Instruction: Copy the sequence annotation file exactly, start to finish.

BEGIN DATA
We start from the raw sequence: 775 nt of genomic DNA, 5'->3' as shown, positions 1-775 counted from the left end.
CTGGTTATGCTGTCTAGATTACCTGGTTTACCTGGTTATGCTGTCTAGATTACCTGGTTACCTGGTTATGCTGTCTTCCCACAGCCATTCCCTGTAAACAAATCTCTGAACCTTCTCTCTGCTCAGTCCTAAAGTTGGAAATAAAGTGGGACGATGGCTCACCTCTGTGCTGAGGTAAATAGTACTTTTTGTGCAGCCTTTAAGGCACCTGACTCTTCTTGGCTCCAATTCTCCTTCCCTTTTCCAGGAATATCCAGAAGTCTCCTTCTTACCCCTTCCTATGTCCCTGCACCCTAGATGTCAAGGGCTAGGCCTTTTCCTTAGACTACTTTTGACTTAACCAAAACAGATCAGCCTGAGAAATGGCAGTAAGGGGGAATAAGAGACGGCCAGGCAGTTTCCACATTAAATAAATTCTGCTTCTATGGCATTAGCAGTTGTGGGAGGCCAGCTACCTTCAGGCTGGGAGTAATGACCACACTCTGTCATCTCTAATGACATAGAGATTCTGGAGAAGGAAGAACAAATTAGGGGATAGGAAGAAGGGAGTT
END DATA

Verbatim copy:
We start from the raw sequence: 775 nt of genomic DNA, 5'->3' as shown, positions 1-775 counted from the left end.
CTGGTTATGCTGTCTAGATTACCTGGTTTACCTGGTTATGCTGTCTAGATTACCTGGTTACCTGGTTATGCTGTCTTCCCACAGCCATTCCCTGTAAACAAATCTCTGAACCTTCTCTCTGCTCAGTCCTAAAGTTGGAAATAAAGTGGGACGATGGCTCACCTCTGTGCTGAGGTAAATAGTACTTTTTGTGCAGCCTTTAAGGCACCTGACTCTTCTTGGCTCCAATTCTCCTTCCCTTTTCCAGGAATATCCAGAAGTCTCCTTCTTACCCCTTCCTATGTCCCTGCACCCTAGATGTCAAGGGCTAGGCCTTTTCCTTAGACTACTTTTGACTTAACCAAAACAGATCAGCCTGAGAAATGGCAGTAAGGGGGAATAAGAGACGGCCAGGCAGTTTCCACATTAAATAAATTCTGCTTCTATGGCATTAGCAGTTGTGGGAGGCCAGCTACCTTCAGGCTGGGAGTAATGACCACACTCTGTCATCTCTAATGACATAGAGATTCTGGAGAAGGAAGAACAAATTAGGGGATAGGAAGAAGGGAGTT